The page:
Asset allocation is a strategy for increasing investment return while helping to manage investment risk. Divide and conquer is often the best way to win your investment battle.
You allocate by assigning percentages of your overall portfolio to different categories of investments known as asset classes.
Each asset class differs from the others in some critical ways, including how the value of the underlying investments is determined and how they put your money to work.
There are several reasons why asset allocation is a crucial principle of sound investing:
- No single asset class produces the strongest return year in and year out.
- Different asset classes tend to produce their strongest returns at different times and under different conditions.
- An asset class with a strong return in one year may have a weak return in the next, or the reverse.
As a result, if you’re invested in several asset classes at the same time, you can benefit from each class’s strong years without being as vulnerable in their weak ones—provided, of course, that you don’t move all your money into the current strong performer and sell off the weak one.
Following asset allocation formula
To make your allocation decisions easier, financial professionals have devised some standard formulas for dividing up your portfolio based on factors including your age, your investment goals, your liquidity needs, and the amount of risk you’re willing to take. These models are flexible, though, and you can adapt them to your own needs.
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For example, you may decide on a classic allocation model—say 60% in stocks, 30% in bonds, and 10% in cash—and stick with it. Or you may decide to be more aggressive, increasing your stock holdings to 80% early in your financial life, and then become more conservative by reducing them to 40% after you retire.
Thinking in percentage terms as you add money to your accounts may seem complicated, but it’s really not. If you’re using the moderate 60%- 30%-10% approach, for example, each time you have money to invest—say $1,000—you could put $600 into a stock mutual fund, $300 into a bond fund, and $100 into a money market fund toward the purchase of your next CD or T-bill.
While your overall portfolio may never be allocated as precisely as a hypothetical model, perfection isn’t what you’re after. But by adding money to all three investment categories, you’ve made it easier to maintain the allocation you want.
Picking up an asset
Deciding on the percentages of your investment assets to allocate to stocks and stock ETFs and mutual funds, bonds and bond ETFs and mutual funds, and cash and cash equivalents isn’t an easy task. There’s no single asset allocation that’s right for everyone. And the one that’s appropriate when you’re 25 probably won’t be suitable when you’re 50 or 75. That’s because the element of unpredictability in investing, especially investing in stocks and stock funds, isn’t such a threat when you’ve got a long time to reach your goals. But if you’re counting on your investment assets to meet an important near-term goal, you’ll probably want to reduce the risk of losing your principal.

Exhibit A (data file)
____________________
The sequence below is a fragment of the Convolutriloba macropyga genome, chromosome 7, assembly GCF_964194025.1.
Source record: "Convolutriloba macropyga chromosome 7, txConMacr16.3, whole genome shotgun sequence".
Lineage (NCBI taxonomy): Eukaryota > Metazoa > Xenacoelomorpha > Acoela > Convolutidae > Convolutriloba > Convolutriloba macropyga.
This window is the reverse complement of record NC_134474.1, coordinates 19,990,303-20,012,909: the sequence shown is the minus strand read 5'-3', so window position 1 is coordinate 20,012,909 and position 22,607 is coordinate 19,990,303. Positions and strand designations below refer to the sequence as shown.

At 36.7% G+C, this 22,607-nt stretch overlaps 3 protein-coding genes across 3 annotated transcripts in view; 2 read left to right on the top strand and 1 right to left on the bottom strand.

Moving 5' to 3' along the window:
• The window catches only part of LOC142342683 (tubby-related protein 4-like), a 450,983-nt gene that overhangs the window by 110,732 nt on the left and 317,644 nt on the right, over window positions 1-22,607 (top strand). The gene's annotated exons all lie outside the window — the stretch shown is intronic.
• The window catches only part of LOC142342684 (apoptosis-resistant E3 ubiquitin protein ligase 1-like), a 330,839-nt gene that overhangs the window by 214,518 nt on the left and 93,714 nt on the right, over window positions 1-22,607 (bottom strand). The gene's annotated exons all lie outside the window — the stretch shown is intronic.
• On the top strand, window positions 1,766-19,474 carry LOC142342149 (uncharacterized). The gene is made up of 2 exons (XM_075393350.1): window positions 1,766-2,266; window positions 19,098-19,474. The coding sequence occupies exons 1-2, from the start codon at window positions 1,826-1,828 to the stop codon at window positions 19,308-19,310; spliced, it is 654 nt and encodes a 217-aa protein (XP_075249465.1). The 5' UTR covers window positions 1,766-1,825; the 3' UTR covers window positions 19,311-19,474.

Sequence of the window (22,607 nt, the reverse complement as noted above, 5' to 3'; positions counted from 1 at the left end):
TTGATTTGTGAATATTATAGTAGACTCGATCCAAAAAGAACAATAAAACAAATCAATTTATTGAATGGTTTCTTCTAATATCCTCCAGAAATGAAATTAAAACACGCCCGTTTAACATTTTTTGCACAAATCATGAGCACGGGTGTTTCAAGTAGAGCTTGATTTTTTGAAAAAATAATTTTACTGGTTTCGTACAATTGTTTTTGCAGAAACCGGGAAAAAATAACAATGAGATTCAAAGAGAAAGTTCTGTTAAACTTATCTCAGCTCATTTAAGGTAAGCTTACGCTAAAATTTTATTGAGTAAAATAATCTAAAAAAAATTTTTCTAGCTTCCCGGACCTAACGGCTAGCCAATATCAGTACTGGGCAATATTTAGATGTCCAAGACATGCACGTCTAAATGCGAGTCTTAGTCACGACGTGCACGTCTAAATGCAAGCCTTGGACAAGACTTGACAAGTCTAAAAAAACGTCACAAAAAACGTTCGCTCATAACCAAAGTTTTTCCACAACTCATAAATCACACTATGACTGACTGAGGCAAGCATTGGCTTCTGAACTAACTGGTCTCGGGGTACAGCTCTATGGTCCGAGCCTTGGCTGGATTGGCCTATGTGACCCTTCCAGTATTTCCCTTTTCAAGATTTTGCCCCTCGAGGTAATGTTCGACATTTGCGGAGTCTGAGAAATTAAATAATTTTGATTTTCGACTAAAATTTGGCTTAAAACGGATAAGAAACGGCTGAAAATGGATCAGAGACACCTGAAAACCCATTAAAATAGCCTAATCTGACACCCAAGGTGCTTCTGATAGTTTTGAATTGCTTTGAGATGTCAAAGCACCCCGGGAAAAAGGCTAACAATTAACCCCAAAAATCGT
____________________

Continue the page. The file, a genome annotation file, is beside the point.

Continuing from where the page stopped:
In addition to your age, you also have to consider what your goals are, what they are likely to cost, the size of your investment portfolio, and your risk tolerance in selecting an allocation. Investment experience also plays a role.
While many investors stick to stock, bonds, and cash, others investigate adding small percentages of real estate, equity options, commodity funds, and direct investments to the mix. One reason is to include noncorrelated investments, or those whose prices are not influenced by the same factors that drive changes in stock and bond prices.
A cyclical pattern
Investment markets and the economy as a whole tend to move in recurring cycles that affect how different asset classes perform. For example, the prices of existing bonds tend to drop when market interest rates rise and increase when rates fall. Stocks, on the other hand, tend to gain value when rates fall and may retreat when rates rise.
While you can’t pinpoint when rates will change or the timing and intensity of any of the other factors—such as corporate earnings, unemployment rates, or political uncertainty—that affect investment performance, you can count on asset allocation to smooth, though not eliminate, the impact on your portfolio value. In contrast, if you owned only stocks when stock markets were falling, there would be nothing to cushion the blow. One word of caution, though: Asset allocation doesn’t guarantee a profit or insulate you from losses in a broad market downturn.
It’s just as important to allocate the investments in your retirement funds as it is to direct the money you’re investing on your own. That may mean putting a substantial part of your 401(k) or IRA account, for example, into stocks and some into fixed-income investments, though probably little or nothing in cash. It also means looking at the bigger picture of your retirement and nonretirement investments together. For example, if you’re putting most of your 401(k) money in stock mutual funds, you may want to balance that by putting a larger share of your nonretirement money into fixed-income investments.
Or, if you know you’re eligible for a specific, fixed-income pension when you retire, you may want to invest more heavily in stocks on your own. Sorting out all the details and figuring out the best overall allocation is one of the ways working with your financial adviser may make a real difference to your bottom line.
Asset Allocation – Definition, Strategies, and Examples by Inna Rosputnia
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